How long before this gets slapped on a new car? Imagine only being able to get service at an authorized dealer... Or, perhaps a camp stove that only accepts fuel from authorized sources. I think this is going to happen quicker than we think. The temptation toward lock-in profits is just too high.

The Lexmark approach is wasteful and nothing more than a profit grab. I'm sure they can just drop the cost of the printers to near zero as they lock users into their supplies.

The more I look at IP, the more I find our world being divided into little fiefdoms. The current political climate opened up a big "land grab" of sorts that benefits nobody but the companies involved.

I've been worried about the growing power of corporations for a while now. Rulings like this, supported by a growing amount of purchased legislation is becoming a nasty problem. Why work to add value and actually compete for dollars when it's possible to just litigate and legislate your way into easy money?

My first reaction is corporate reform, but they are already too powerful for that to happen. Nothing short of a full-scale revolt would help things and even then...

The only real solution, I can see is more accountability in the form of education for citizens. We need a venue that can get the word out on these things in simple terms, or we are never going to see any solid changes.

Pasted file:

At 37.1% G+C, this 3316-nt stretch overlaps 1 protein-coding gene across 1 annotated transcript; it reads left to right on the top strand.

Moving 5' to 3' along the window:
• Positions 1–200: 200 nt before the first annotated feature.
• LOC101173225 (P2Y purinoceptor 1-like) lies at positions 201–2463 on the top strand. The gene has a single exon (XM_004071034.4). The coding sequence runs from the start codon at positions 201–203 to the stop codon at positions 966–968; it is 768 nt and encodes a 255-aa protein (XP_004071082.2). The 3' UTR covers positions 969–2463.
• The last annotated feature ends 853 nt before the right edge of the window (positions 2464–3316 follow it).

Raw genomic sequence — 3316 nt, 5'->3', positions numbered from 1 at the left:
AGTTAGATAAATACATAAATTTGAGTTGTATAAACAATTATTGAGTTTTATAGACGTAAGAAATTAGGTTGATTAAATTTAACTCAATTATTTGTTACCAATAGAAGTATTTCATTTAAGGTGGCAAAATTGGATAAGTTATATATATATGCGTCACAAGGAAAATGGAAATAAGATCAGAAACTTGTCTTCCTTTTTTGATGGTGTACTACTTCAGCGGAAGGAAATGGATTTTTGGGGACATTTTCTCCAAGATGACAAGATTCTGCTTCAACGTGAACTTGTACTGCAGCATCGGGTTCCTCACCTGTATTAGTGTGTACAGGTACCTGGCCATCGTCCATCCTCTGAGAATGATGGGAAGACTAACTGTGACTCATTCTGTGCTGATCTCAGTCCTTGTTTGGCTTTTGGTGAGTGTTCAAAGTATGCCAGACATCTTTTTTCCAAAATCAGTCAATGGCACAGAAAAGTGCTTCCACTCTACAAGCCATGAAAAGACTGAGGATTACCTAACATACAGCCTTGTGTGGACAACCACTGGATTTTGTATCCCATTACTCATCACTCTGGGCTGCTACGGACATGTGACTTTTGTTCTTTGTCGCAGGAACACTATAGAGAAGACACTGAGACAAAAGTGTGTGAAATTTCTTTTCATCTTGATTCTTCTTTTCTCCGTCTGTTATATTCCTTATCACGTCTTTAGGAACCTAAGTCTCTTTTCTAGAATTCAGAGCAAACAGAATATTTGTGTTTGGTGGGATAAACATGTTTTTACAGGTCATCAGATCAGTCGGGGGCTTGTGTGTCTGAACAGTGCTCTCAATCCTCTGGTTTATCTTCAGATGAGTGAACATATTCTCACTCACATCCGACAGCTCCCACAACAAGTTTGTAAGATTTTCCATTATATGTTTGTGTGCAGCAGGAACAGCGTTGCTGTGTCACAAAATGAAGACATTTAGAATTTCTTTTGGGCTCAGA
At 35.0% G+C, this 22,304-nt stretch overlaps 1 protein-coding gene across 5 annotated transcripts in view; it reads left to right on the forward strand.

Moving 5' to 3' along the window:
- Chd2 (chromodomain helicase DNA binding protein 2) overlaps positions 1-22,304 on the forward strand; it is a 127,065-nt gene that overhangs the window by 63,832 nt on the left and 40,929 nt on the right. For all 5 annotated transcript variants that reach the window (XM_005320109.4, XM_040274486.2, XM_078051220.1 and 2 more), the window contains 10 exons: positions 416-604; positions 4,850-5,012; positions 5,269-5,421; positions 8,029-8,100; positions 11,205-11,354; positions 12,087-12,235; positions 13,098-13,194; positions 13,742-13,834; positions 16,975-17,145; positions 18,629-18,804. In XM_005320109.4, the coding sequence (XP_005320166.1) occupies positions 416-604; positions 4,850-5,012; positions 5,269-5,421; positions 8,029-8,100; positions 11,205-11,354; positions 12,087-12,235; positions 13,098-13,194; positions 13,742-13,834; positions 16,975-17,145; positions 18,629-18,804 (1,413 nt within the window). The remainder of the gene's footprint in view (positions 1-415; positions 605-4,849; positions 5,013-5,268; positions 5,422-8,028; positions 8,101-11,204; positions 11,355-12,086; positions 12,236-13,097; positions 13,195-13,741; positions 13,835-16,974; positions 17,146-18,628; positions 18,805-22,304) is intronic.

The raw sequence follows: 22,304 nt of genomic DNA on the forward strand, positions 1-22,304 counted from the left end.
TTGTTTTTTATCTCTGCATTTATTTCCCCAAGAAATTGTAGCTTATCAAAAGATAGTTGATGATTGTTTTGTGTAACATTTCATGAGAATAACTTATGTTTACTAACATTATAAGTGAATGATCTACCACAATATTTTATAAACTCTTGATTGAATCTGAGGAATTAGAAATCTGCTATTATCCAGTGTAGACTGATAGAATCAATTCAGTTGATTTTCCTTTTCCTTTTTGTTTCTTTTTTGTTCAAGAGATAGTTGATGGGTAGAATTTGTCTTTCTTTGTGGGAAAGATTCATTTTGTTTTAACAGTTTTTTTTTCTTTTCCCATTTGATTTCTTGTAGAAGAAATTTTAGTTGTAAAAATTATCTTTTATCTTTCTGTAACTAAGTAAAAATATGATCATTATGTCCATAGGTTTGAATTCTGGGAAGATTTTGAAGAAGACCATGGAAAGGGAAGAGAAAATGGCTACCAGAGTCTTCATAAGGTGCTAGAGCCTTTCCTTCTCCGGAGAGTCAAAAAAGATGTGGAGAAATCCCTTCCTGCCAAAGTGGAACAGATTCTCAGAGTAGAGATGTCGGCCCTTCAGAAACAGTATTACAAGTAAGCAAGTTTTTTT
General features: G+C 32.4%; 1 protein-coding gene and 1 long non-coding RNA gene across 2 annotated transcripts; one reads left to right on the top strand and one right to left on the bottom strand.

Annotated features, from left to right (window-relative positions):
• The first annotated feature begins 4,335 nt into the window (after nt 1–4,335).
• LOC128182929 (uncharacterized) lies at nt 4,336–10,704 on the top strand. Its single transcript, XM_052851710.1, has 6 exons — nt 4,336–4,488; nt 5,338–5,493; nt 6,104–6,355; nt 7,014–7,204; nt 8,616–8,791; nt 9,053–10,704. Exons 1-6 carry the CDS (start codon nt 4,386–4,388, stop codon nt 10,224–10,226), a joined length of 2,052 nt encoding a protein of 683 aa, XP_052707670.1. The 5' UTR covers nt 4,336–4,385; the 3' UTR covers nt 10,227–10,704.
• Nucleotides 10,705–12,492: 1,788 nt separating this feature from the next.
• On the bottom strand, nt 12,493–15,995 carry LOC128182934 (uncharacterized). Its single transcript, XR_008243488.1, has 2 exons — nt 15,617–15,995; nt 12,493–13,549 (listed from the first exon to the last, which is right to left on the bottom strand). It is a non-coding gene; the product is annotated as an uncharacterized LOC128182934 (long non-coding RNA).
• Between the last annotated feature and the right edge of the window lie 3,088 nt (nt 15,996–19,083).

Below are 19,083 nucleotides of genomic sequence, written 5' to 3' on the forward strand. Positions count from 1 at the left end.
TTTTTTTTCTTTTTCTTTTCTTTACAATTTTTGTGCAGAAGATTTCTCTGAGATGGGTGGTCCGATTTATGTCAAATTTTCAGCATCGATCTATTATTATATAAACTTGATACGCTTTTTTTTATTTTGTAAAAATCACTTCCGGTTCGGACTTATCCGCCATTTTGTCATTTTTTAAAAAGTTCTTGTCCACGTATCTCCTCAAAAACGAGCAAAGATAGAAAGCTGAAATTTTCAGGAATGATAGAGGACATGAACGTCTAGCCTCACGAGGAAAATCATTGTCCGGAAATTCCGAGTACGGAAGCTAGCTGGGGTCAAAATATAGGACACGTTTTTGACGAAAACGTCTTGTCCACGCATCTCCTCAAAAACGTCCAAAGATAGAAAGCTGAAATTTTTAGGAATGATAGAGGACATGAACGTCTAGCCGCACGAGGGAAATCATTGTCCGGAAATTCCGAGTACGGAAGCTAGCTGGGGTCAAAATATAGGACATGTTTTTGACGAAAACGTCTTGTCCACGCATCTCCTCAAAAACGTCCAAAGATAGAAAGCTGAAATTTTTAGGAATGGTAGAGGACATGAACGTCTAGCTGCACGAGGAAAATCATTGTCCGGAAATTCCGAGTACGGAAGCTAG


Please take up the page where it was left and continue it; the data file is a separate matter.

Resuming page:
Companies are using their superior knowledge of our law, plus their greater ability to influence law makers toward their own goals. They are exploiting our inability to organize and inform like they can.

Those of us aware of these things advocate and avoid, but we are not enough.

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3. Skipper-John on September 4, 2005 10:45 AM writes...

What an stupid ruling...

If I can't refill the cartridge, does it mean that Lexmark still owns it? Am I renting it?

I can see it now. The car manufacturers buy oil companies and specify that only their own brand of gasoline, oil, and other commodoties can be used in their cars. No refills from another brand.